2. Atheists. Let's take them at their word. They don't believe in any form of God or afterlife. There's this world, and once you die, that's it. You, in any sense of that word, no longer exist.
3. Agnostics. They can't make up their mind, by a simplistic definition of the term. The answer to the God question is in the too-hard basket.
These 'definitions' are open to dispute, some of it fierce, most of it pointless. But, we may return to it where alternative definitions of those terms are relevant.
Some of the main world's religions just grew, like Topsy. Others had a distinct founder. But that's enough for now. Brain fuzz has set in.
home | WHAT'S NEW! | stories from my past
When I was little, I was told that God is everywhere. Then when I grew up I was told that to believe that God is everywhere is pantheism and that's a heresy. You just can't win in this god game, can you?ReplyDelete
When I was little, I prayed to God at night, kneeling beside my bed. Often my mother would find me there in the morning, having fallen asleep (me, not my mother).
When I grew up, I looked out the window one day and saw that the world was real and said to myself, "How can an abstract concept such as 'God' be real?" So I became an atheist.
Now, sometimes when life gets hard I find my atheist self kneeling beside my bed, praying to a god I don't believe in.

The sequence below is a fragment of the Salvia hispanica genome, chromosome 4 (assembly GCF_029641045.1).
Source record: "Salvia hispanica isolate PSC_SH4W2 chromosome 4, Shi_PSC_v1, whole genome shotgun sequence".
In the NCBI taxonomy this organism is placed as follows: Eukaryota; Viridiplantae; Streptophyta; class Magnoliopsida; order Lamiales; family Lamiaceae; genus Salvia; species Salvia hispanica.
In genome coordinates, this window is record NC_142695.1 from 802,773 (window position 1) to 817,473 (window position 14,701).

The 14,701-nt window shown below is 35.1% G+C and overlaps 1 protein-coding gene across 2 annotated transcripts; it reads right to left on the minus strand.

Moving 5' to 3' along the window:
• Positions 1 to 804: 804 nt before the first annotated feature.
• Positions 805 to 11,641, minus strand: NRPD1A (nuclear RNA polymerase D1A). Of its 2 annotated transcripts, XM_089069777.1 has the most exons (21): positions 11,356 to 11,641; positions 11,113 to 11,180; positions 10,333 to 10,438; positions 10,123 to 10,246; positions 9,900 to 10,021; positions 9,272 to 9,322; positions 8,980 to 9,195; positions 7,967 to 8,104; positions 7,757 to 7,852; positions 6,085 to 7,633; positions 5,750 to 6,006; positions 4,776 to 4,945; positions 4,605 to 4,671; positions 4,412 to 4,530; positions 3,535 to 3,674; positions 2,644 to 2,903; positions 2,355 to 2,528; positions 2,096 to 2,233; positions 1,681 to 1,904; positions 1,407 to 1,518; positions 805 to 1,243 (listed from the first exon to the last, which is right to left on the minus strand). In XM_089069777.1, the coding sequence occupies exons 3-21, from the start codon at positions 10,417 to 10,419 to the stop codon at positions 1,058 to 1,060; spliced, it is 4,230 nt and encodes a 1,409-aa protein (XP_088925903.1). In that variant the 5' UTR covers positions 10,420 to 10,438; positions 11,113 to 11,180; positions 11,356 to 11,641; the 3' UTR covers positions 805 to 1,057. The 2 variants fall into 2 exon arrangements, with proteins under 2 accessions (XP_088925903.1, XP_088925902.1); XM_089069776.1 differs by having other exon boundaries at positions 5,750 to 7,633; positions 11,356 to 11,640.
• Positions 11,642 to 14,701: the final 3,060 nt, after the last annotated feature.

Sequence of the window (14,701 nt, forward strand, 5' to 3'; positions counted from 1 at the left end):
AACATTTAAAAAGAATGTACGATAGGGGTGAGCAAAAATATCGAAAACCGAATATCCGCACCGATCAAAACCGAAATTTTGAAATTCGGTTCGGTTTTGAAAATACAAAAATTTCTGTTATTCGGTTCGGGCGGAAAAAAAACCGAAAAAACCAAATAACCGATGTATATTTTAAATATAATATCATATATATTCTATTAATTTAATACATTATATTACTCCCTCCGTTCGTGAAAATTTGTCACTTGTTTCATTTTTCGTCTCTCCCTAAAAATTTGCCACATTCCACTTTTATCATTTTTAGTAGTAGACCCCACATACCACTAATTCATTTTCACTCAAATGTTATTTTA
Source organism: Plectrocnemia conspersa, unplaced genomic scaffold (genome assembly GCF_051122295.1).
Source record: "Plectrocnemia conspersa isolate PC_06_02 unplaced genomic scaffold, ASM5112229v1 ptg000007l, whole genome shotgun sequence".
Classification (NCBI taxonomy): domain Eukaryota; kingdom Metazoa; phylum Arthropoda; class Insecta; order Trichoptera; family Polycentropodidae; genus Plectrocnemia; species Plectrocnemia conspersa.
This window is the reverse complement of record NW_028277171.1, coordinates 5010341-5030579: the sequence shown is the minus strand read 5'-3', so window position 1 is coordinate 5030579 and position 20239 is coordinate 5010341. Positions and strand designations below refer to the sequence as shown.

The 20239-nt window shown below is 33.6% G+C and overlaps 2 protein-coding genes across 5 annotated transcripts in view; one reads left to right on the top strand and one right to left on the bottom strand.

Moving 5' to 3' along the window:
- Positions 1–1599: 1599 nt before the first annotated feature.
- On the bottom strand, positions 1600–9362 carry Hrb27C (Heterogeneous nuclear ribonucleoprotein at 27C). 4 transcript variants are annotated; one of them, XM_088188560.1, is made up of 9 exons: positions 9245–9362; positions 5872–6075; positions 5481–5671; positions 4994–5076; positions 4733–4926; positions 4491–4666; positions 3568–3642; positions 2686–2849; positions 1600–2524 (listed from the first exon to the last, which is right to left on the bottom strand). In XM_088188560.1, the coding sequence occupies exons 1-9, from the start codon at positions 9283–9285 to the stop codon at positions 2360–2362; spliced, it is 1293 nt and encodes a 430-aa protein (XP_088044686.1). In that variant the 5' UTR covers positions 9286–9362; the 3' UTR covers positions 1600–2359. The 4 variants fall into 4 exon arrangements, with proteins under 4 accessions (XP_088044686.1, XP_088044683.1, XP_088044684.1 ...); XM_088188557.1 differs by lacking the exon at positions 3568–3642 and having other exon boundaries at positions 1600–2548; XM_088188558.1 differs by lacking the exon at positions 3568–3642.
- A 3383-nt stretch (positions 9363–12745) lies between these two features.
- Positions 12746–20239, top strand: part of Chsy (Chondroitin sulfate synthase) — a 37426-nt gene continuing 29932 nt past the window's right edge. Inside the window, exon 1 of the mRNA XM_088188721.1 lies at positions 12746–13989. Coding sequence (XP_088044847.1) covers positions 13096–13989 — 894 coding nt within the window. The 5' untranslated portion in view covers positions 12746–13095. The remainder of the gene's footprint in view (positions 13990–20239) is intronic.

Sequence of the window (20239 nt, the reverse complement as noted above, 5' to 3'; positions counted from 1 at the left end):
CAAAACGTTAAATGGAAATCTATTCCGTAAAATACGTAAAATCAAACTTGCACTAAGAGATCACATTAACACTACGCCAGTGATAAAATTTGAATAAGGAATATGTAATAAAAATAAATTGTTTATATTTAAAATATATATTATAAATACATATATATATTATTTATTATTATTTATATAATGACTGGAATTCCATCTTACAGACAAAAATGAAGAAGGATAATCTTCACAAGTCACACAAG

I guess old habits die hard.
Joan, depends what you mean by 'real', doesn't it? As Denis says at the beginning here,we need to define terms to be on common ground in the discussion. I think his use of 'non-theist' is one that holds much promise for the next thread of this subject!ReplyDelete
I think I was 13 years old when I made that distinction between what is real and what is conceptual. I wouldn't hold to that now, but I still think, that to a large extent, we make it all up. But for good reasons.ReplyDelete
Oddly, those heretical prayers to a god I don't believe in are most often answered by a little inner voice that seems to have a lot more wisdom than my conscious mind.
Yes, let's move on to non-theism.
I wonder if the books reviewed here: http://www.lrb.co.uk/v33/n11/galen-strawson/religion-is-a-sinReplyDelete
would interest you.
Geez. I'd be lucky to get through the review!! Whew!ReplyDelete
For anyone teaching Studies in Religion, those would be two books to read. God and other non-provables such as the afterlife make for lively debate, which can sometimes get out of control. That makes them even more interesting.
Denis, were you going to say something about non-theism?
Yes, they do, Zoe - but you know, only up to a point, as does the review, which I did get through.ReplyDelete
Sometimes I despair when I see the style of the review even. It's chock full of the urbanity of prose style and the thought processes behind the assumption that this is about western intellectuals talking to western intellectuals. It's like reading Dryden or Pope. If you don't know the classical allusions then you're drowning – in that Pierian spring?)